One fairly common technique for reducing the aforementioned focusing error is to reduce the width of each focusing zone by increasing the total number of focusing zones that collectively represent the entire adjustable focus lens operational range. While this technique does reduce focusing error as discussed above, it does so by increasing the complexity of the automatic focus control system that positions the adjustable focus lens to the appropriate focus zone. For example, increasing the number of discrete focus zones would normally increase the total number of binary coded bits in a digital control system that would be needed to define the additional focus zones for proper automatic focus control system operation. Another technique that might be utilized to reduce focusing error is a ratchet and pawl arrangement where a pawl engages and arrests the movement of a ratchet that is mounted on and rotates with the movable element of an adjustable focus lens. While this type of arrangement would reduce focusing errors of the type described above, such an arrangement often breaks down and is relatively complex and expensive.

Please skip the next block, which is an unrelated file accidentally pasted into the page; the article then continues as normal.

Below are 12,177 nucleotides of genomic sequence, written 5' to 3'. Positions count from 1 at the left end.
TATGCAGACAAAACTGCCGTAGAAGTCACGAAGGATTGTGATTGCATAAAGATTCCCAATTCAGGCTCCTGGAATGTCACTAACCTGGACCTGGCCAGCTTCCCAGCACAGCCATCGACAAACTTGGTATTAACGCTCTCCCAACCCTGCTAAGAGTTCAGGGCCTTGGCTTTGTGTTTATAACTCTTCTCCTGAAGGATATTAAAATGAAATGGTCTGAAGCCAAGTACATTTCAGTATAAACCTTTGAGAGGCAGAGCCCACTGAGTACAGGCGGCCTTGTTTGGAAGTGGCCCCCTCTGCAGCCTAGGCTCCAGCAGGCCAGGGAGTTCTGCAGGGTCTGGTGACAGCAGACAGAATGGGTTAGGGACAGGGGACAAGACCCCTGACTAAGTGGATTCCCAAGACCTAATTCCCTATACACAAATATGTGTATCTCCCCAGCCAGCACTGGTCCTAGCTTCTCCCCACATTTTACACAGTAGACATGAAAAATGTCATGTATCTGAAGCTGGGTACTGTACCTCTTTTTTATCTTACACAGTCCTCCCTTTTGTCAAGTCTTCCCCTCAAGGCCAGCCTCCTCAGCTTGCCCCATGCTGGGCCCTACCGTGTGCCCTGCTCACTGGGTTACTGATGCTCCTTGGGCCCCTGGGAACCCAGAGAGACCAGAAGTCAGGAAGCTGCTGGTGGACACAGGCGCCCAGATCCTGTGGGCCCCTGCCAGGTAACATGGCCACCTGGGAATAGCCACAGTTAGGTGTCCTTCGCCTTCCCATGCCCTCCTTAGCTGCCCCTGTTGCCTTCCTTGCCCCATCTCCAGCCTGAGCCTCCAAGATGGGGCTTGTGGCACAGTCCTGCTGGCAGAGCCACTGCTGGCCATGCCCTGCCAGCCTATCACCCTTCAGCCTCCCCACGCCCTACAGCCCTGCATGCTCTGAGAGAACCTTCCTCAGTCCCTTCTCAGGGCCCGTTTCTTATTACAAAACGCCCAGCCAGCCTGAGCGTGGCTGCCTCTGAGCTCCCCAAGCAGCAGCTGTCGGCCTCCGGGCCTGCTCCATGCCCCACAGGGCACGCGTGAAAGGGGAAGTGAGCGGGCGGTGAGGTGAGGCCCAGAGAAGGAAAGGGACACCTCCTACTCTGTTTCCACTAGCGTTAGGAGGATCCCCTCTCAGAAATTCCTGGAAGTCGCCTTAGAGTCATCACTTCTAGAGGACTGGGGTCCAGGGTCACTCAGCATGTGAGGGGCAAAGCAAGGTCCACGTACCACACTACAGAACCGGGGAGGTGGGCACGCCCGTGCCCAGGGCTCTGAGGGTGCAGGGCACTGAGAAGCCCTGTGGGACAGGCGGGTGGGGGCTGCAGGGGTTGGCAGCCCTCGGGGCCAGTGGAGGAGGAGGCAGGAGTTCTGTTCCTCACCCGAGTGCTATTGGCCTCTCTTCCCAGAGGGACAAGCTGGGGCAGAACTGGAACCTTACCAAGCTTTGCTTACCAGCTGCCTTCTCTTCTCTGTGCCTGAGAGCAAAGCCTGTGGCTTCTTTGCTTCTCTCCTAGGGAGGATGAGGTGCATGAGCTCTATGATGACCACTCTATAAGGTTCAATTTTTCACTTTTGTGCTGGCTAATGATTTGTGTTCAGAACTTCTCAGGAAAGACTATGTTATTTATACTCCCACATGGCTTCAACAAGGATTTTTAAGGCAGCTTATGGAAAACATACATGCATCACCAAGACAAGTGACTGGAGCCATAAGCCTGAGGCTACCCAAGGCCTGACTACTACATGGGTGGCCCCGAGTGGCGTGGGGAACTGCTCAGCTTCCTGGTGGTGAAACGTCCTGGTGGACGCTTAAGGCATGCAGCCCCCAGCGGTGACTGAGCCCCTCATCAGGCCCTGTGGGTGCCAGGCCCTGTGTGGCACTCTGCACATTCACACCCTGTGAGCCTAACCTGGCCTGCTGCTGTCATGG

In my U.S. Pat. No. 4,178,087, electrodynamic braking is utilized to reduce said aforementioned focusing error by arresting lens movement within a selected portion of the desired focusing zone. While this arrangement is effective at relatively low focusing speeds, the movable lens element tends to pass through or overshoot the desired focusing zone at relatively high focusing speeds which can result in damped oscillatory movement of said movable lens element within said desired focusing zone.
In my U.S. patent application Ser. No. 277 filed on an even date herewith, the above-mentioned high speed focusing zone overshooting problem is resolved by sensing the arrival of the lens at a focus zone immediately adjacent the desired focus zone and disabling the lens drive means for a limited period of time. If the adjustable focus lens is not focused to the desired focus zone during said limited period of time, said lens drive means is enabled until said lens is focused to said desired focus zone. While this arrangement increases the focusing speed of the adjustable focus lens control system, said arrangement does not have the capability of being able to repeatably position the adjustable focus lens to approximately the same relative position within all of the control system focus zones which makes the lens focusing error greater in some focus zones than it does in other focus zones.